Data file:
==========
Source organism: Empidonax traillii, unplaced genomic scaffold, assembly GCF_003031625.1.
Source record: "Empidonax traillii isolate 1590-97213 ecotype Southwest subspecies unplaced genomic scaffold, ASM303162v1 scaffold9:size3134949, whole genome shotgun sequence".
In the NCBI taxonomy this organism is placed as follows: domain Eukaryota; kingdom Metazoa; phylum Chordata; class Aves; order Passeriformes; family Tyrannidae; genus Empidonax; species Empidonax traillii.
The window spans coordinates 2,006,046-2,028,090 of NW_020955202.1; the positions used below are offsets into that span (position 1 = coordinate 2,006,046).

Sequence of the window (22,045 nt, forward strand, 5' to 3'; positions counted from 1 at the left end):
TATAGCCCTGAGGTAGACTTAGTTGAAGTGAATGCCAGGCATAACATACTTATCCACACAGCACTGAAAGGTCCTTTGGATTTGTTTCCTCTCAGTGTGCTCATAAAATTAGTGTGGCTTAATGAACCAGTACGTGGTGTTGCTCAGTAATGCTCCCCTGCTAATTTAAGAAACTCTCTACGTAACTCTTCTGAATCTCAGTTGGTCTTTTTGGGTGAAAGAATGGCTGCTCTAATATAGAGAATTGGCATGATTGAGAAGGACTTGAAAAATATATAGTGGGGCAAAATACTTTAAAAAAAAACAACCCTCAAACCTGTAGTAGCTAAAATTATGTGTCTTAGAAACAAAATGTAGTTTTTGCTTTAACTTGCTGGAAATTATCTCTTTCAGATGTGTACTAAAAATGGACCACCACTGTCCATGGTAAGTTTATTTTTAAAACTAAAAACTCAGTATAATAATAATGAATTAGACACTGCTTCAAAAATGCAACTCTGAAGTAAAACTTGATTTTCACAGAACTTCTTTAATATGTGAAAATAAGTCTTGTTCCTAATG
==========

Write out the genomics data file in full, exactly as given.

Source organism: Empidonax traillii, unplaced genomic scaffold, assembly GCF_003031625.1.
Source record: "Empidonax traillii isolate 1590-97213 ecotype Southwest subspecies unplaced genomic scaffold, ASM303162v1 scaffold9:size3134949, whole genome shotgun sequence".
In the NCBI taxonomy this organism is placed as follows: domain Eukaryota; kingdom Metazoa; phylum Chordata; class Aves; order Passeriformes; family Tyrannidae; genus Empidonax; species Empidonax traillii.
The window spans coordinates 2,006,046-2,028,090 of NW_020955202.1; the positions used below are offsets into that span (position 1 = coordinate 2,006,046).

Sequence of the window (22,045 nt, forward strand, 5' to 3'; positions counted from 1 at the left end):
TATAGCCCTGAGGTAGACTTAGTTGAAGTGAATGCCAGGCATAACATACTTATCCACACAGCACTGAAAGGTCCTTTGGATTTGTTTCCTCTCAGTGTGCTCATAAAATTAGTGTGGCTTAATGAACCAGTACGTGGTGTTGCTCAGTAATGCTCCCCTGCTAATTTAAGAAACTCTCTACGTAACTCTTCTGAATCTCAGTTGGTCTTTTTGGGTGAAAGAATGGCTGCTCTAATATAGAGAATTGGCATGATTGAGAAGGACTTGAAAAATATATAGTGGGGCAAAATACTTTAAAAAAAAACAACCCTCAAACCTGTAGTAGCTAAAATTATGTGTCTTAGAAACAAAATGTAGTTTTTGCTTTAACTTGCTGGAAATTATCTCTTTCAGATGTGTACTAAAAATGGACCACCACTGTCCATGGTAAGTTTATTTTTAAAACTAAAAACTCAGTATAATAATAATGAATTAGACACTGCTTCAAAAATGCAACTCTGAAGTAAAACTTGATTTTCACAGAACTTCTTTAATATGTGAAAATAAGTCTTGTTCCTAATG